GP: While you were playing, did you ever think about coaching sometime in the future, or did you not really consider that until your playing days were over?

DL: I never really thought of it much to be honest.  I mean, you know great coaches when you come across them in your career.  Les, T, Keenan, Clarky all great coaches and all have totally different styles.  I just never thought I would or could do the things that those guys did.

Casey Powell giving Ladouceur a totally legal check

GP: Now moving on to your role with the Georgia Swarm. How did your job with the Swarm come about – did you call them or did they call you?

DL: Eddie [head coach Ed Comeau] called me in the summer time to talk lacrosse.  We had some great conversations, catching up as we went.  I was not out pounding the pavement or cold calling places.  I was still processing my time in Toronto and my work life keeps me engaged a lot of the time, so it was not like I was experiencing a Lacrosse void.  I knew I wanted to coach more, to implement what I learned from John Lovell and my experience in Toronto, but when Eddie called, I was not in the process of chasing anything.

GP: What did you first think of the idea of being an offensive coach, having been a defensive guy for your whole NLL career?

DL: The way Eddie laid it out to me, his thinking, his expectations and our approach as a group, I had zero doubts about my ability to meet his expectations.  I acknowledge that I cant tell Lyle or Miles or Randy or Shane how to put the ball in the net, but I can offer some experienced observations on how they are being defended, tendencies, weakness and areas to exploit.  Seemed like a very progressive approach to be honest and I was excited to be part of that and work with Eddie and Sean [Ferris, Swarm assistant coach].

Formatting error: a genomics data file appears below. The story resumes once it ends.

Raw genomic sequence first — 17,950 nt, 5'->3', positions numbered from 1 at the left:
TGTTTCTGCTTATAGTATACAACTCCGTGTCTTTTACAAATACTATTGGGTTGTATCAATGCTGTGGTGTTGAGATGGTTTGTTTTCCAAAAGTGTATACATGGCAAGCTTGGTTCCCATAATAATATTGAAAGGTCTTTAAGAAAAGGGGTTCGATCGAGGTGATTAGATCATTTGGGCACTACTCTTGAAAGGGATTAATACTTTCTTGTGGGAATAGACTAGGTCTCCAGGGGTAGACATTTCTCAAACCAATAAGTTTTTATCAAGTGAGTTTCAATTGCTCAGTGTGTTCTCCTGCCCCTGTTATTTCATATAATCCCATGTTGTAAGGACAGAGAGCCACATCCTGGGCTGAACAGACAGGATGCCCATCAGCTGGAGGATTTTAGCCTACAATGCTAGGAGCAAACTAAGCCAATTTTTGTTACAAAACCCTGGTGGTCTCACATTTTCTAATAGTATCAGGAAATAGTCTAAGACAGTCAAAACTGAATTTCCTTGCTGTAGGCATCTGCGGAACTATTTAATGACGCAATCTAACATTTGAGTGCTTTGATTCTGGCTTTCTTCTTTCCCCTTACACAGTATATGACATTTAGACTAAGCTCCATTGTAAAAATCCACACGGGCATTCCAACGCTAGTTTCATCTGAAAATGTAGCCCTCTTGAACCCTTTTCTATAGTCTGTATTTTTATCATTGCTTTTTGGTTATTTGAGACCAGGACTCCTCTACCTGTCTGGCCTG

GP: Lyle, Miles, and Jerome Thompson have been playing lacrosse together their whole lives, but they’re still pretty young and none has been in the league longer than two years. Do they need much coaching, or do you just stand back and let them do their thing?

DL: Those guys truly “feel the game”  They are attentive to the little bit of structure and principals we have in place and do their roles so well within those parameters, but there is also no scripting or controlling that creativity.  None of that O door need coaching per se…  They need reminders, reinforcement and feedback.  It is a very unique group I get to work with, and as my first experience, I could not be more happy or proud.